E & C Photography

After doing more research about the lack of variety in nude for people of color, Whitney felt that she needed to offer more than just a leotard. So with this in mind she decided to create a ballerina care package for every class that will receive donations from her in the future. "The classes will be chosen at random (not limited to a specific state or city) and there will only be 1 class gifted each year. To get these care packages in order I teamed up with TRU Colour Bandages whose mission is to provide bandages for people of color. I also teamed up with Pan Ector Industries in Denton, TX to create custom t-shirts for each dancer that we reach with this project. Lastly, I brought TuTu Cute on board to create a beautiful custom tutu for each dancer, because who doesn't love a tutu?! Hopefully in the future I will be able to offer compression tights/stockings that vary in brown shades with each package."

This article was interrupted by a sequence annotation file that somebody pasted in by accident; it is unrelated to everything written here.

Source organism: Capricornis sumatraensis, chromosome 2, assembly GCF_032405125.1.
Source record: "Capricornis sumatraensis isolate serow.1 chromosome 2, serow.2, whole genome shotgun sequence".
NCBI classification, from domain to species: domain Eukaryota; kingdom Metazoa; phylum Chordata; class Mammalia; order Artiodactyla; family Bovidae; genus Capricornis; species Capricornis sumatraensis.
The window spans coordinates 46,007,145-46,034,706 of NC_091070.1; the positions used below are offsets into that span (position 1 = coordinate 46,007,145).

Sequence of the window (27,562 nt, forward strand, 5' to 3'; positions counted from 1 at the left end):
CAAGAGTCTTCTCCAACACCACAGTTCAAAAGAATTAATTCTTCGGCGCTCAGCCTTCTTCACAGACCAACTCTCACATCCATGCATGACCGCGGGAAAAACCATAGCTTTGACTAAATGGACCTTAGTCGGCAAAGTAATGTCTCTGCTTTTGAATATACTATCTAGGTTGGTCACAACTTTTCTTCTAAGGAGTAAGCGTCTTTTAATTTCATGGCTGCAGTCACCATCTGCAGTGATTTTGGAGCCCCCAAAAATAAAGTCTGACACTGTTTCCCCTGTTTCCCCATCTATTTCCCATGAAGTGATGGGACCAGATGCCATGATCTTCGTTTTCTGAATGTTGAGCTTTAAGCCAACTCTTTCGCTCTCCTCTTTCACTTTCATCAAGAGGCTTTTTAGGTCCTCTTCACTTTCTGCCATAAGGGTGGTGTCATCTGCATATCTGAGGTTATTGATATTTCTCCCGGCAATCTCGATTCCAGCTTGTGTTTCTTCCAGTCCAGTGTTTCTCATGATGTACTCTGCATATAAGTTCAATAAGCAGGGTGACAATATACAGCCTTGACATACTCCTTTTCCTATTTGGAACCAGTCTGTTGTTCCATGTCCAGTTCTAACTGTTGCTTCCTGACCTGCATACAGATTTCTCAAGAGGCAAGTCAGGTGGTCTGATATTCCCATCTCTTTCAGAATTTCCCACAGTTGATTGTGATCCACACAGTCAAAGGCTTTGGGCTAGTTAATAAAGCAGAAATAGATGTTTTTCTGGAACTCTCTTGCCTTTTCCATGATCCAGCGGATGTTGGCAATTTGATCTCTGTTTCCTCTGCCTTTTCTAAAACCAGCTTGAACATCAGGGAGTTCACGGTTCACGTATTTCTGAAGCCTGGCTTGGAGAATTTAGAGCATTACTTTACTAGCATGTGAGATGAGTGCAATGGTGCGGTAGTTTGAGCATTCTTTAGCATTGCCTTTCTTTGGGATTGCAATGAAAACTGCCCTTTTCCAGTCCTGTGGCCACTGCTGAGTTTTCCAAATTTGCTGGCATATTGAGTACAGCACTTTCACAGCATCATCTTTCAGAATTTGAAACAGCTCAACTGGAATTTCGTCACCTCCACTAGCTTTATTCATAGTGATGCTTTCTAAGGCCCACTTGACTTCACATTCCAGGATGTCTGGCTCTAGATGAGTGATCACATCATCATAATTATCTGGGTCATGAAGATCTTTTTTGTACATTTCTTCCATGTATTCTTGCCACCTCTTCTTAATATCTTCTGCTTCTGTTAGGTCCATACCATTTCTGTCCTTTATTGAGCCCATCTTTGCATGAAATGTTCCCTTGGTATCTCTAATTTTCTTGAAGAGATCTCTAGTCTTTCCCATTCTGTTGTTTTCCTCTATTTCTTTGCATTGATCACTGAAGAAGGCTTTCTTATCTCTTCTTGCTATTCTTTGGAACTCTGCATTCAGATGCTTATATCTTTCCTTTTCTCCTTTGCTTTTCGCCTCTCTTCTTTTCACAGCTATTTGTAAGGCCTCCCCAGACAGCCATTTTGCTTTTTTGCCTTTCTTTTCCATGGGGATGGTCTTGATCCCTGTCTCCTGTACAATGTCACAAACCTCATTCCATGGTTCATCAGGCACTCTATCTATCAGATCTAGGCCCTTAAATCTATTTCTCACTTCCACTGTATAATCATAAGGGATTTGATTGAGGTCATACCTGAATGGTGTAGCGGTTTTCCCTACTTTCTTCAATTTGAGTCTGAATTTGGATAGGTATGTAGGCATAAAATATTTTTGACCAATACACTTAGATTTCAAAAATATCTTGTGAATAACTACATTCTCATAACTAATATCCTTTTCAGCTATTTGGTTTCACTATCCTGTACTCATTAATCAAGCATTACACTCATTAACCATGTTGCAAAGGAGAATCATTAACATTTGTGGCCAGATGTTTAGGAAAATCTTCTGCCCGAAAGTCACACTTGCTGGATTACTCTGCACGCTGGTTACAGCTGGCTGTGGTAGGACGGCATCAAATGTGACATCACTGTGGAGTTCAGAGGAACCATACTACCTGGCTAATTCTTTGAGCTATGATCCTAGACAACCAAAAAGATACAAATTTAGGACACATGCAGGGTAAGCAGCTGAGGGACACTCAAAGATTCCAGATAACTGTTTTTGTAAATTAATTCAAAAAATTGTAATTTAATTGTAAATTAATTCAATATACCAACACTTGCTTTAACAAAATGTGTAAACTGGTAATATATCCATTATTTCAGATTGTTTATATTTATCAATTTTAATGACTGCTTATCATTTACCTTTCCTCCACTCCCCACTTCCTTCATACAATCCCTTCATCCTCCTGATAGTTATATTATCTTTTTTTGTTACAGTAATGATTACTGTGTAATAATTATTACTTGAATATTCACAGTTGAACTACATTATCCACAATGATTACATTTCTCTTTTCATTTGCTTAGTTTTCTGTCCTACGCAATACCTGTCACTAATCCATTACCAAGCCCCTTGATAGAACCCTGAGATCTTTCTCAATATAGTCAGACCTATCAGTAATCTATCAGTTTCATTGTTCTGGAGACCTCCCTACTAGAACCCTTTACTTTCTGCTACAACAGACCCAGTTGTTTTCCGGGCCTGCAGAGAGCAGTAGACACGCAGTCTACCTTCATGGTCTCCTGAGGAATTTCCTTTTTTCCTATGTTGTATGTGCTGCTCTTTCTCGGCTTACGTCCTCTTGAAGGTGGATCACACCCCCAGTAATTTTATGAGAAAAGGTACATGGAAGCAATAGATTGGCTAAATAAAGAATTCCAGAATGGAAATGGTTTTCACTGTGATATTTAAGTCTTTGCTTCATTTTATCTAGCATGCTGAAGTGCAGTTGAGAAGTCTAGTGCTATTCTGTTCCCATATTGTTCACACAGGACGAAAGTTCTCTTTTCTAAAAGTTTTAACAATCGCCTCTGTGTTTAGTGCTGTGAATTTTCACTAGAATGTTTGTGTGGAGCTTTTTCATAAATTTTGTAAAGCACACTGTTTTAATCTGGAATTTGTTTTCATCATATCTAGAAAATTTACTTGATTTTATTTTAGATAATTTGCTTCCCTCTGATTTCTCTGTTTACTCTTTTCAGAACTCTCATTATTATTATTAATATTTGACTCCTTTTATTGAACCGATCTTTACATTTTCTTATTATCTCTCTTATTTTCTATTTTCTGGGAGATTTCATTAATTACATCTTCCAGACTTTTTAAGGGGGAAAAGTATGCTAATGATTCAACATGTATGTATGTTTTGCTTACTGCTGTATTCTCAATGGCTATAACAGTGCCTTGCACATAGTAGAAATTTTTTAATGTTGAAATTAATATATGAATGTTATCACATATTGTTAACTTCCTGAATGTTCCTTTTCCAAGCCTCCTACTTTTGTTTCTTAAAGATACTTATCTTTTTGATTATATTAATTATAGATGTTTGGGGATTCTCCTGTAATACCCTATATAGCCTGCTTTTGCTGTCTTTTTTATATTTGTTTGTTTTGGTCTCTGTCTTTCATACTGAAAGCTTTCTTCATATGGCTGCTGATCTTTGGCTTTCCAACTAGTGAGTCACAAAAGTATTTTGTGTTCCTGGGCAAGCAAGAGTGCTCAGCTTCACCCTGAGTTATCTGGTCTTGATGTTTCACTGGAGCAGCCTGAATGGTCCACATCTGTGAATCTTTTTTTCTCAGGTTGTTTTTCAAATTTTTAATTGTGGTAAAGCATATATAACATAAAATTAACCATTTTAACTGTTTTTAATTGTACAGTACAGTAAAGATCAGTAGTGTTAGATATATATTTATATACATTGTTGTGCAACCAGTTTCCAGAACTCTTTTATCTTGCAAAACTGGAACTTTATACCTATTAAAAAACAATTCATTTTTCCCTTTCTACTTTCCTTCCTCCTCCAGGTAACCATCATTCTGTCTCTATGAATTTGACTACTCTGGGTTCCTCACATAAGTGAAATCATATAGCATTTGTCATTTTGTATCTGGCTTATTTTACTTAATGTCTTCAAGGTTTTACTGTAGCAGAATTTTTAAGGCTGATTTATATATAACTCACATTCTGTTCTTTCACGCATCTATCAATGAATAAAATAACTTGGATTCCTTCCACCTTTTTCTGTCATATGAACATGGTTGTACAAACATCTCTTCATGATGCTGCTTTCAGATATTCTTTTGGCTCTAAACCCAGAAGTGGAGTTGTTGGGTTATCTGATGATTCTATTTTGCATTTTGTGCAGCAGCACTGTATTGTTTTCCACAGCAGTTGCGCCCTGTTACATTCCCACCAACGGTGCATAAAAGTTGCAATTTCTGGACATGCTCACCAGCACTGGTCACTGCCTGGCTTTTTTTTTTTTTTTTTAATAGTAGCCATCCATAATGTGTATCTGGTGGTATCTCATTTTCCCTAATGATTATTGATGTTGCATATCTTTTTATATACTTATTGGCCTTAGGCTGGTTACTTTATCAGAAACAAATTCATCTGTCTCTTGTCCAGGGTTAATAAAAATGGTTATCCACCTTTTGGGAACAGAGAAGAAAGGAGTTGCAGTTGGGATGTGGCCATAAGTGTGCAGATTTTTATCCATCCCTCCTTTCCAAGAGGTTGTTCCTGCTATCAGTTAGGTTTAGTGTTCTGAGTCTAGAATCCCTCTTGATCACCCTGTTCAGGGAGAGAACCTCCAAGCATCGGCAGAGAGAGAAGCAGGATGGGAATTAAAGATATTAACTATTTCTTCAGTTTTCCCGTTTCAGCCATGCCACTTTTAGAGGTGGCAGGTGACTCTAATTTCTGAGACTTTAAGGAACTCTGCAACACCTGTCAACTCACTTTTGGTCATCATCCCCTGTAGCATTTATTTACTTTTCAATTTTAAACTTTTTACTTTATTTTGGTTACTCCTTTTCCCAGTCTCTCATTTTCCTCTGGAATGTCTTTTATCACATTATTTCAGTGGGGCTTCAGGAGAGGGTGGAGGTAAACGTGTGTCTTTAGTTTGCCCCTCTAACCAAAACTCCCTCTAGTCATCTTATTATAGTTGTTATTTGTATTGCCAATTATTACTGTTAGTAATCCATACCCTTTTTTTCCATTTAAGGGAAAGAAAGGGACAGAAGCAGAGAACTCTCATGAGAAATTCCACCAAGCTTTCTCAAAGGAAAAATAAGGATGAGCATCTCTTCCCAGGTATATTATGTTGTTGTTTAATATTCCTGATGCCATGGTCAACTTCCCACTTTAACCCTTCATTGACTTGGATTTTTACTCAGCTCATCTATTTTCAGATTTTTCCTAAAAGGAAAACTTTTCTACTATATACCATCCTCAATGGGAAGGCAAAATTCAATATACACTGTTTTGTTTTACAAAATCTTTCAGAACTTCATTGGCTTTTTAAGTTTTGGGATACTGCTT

To find out more information and to be the first to know the official Mahogany Blues Dance Apparel launch date:  visit their website:

 All Images Courtesy of E & C Photography

Brown Ballerina Spotlight: Q&A with Leah Simpson

Leah Simpson IMG_3712is a brown ballerina and proud owner of the Monet School of Ballet located in Jacksonville, Florida. We learned of Leah's story in the very beginnings of the Brown Girls Do Ballet Project and have been keeping up with her ever since. We are so excited to share her story with the world and we hope she inspires you the way that she's inspired us and each young dancer she meets.  Check out the interview below:

 Q:  When did you begin taking dance lessons and when did you realize it was your passion?